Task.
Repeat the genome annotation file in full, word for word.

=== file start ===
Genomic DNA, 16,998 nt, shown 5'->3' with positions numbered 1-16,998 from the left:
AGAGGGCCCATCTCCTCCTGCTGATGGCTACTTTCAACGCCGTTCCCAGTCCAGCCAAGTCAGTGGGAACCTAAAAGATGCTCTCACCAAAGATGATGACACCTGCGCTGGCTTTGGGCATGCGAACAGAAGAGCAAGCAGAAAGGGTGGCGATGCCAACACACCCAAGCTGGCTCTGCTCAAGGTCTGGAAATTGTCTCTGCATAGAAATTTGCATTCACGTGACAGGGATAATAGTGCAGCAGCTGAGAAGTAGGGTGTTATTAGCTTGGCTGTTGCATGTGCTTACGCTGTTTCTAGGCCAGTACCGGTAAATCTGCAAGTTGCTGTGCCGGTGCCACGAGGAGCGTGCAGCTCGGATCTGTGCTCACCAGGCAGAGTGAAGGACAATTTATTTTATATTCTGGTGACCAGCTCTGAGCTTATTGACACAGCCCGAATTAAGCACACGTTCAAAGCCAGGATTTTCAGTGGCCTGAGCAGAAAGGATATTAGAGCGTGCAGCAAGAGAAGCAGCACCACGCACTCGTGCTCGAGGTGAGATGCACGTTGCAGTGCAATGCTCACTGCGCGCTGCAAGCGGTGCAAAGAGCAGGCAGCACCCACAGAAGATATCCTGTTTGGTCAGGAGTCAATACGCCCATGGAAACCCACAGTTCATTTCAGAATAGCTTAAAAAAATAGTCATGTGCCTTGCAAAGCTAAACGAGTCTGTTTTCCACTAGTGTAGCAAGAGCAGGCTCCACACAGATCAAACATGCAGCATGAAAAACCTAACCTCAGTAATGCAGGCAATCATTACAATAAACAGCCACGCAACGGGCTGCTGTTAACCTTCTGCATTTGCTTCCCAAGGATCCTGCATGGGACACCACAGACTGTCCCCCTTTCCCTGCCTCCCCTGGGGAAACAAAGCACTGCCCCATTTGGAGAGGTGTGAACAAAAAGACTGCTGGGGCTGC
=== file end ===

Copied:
Genomic DNA, 16,998 nt, shown 5'->3' with positions numbered 1-16,998 from the left:
AGAGGGCCCATCTCCTCCTGCTGATGGCTACTTTCAACGCCGTTCCCAGTCCAGCCAAGTCAGTGGGAACCTAAAAGATGCTCTCACCAAAGATGATGACACCTGCGCTGGCTTTGGGCATGCGAACAGAAGAGCAAGCAGAAAGGGTGGCGATGCCAACACACCCAAGCTGGCTCTGCTCAAGGTCTGGAAATTGTCTCTGCATAGAAATTTGCATTCACGTGACAGGGATAATAGTGCAGCAGCTGAGAAGTAGGGTGTTATTAGCTTGGCTGTTGCATGTGCTTACGCTGTTTCTAGGCCAGTACCGGTAAATCTGCAAGTTGCTGTGCCGGTGCCACGAGGAGCGTGCAGCTCGGATCTGTGCTCACCAGGCAGAGTGAAGGACAATTTATTTTATATTCTGGTGACCAGCTCTGAGCTTATTGACACAGCCCGAATTAAGCACACGTTCAAAGCCAGGATTTTCAGTGGCCTGAGCAGAAAGGATATTAGAGCGTGCAGCAAGAGAAGCAGCACCACGCACTCGTGCTCGAGGTGAGATGCACGTTGCAGTGCAATGCTCACTGCGCGCTGCAAGCGGTGCAAAGAGCAGGCAGCACCCACAGAAGATATCCTGTTTGGTCAGGAGTCAATACGCCCATGGAAACCCACAGTTCATTTCAGAATAGCTTAAAAAAATAGTCATGTGCCTTGCAAAGCTAAACGAGTCTGTTTTCCACTAGTGTAGCAAGAGCAGGCTCCACACAGATCAAACATGCAGCATGAAAAACCTAACCTCAGTAATGCAGGCAATCATTACAATAAACAGCCACGCAACGGGCTGCTGTTAACCTTCTGCATTTGCTTCCCAAGGATCCTGCATGGGACACCACAGACTGTCCCCCTTTCCCTGCCTCCCCTGGGGAAACAAAGCACTGCCCCATTTGGAGAGGTGTGAACAAAAAGACTGCTGGGGCTGC